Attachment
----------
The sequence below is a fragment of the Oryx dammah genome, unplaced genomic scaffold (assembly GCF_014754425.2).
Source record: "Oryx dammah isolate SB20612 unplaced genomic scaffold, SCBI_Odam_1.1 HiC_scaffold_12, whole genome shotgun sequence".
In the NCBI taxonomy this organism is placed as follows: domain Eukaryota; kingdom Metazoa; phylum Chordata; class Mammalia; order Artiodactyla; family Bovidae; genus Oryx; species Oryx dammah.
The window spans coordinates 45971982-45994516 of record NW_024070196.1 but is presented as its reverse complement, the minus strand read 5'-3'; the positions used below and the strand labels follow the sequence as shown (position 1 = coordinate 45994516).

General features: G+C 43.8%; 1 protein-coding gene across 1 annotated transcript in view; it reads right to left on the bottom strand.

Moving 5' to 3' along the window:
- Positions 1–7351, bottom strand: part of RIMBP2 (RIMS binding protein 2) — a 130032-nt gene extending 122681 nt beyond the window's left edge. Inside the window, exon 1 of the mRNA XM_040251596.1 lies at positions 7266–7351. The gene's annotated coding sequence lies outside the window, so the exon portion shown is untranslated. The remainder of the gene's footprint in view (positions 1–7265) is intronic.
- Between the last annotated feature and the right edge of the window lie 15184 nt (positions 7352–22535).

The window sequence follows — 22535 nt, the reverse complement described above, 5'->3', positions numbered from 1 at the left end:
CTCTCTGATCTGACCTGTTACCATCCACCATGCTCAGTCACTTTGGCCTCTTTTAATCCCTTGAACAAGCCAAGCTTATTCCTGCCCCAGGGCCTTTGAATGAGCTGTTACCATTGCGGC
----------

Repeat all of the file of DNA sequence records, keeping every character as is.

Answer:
The sequence below is a fragment of the Oryx dammah genome, unplaced genomic scaffold (assembly GCF_014754425.2).
Source record: "Oryx dammah isolate SB20612 unplaced genomic scaffold, SCBI_Odam_1.1 HiC_scaffold_12, whole genome shotgun sequence".
In the NCBI taxonomy this organism is placed as follows: domain Eukaryota; kingdom Metazoa; phylum Chordata; class Mammalia; order Artiodactyla; family Bovidae; genus Oryx; species Oryx dammah.
The window spans coordinates 45971982-45994516 of record NW_024070196.1 but is presented as its reverse complement, the minus strand read 5'-3'; the positions used below and the strand labels follow the sequence as shown (position 1 = coordinate 45994516).

General features: G+C 43.8%; 1 protein-coding gene across 1 annotated transcript in view; it reads right to left on the bottom strand.

Moving 5' to 3' along the window:
- Positions 1–7351, bottom strand: part of RIMBP2 (RIMS binding protein 2) — a 130032-nt gene extending 122681 nt beyond the window's left edge. Inside the window, exon 1 of the mRNA XM_040251596.1 lies at positions 7266–7351. The gene's annotated coding sequence lies outside the window, so the exon portion shown is untranslated. The remainder of the gene's footprint in view (positions 1–7265) is intronic.
- Between the last annotated feature and the right edge of the window lie 15184 nt (positions 7352–22535).

The window sequence follows — 22535 nt, the reverse complement described above, 5'->3', positions numbered from 1 at the left end:
CTCTCTGATCTGACCTGTTACCATCCACCATGCTCAGTCACTTTGGCCTCTTTTAATCCCTTGAACAAGCCAAGCTTATTCCTGCCCCAGGGCCTTTGAATGAGCTGTTACCATTGCGGC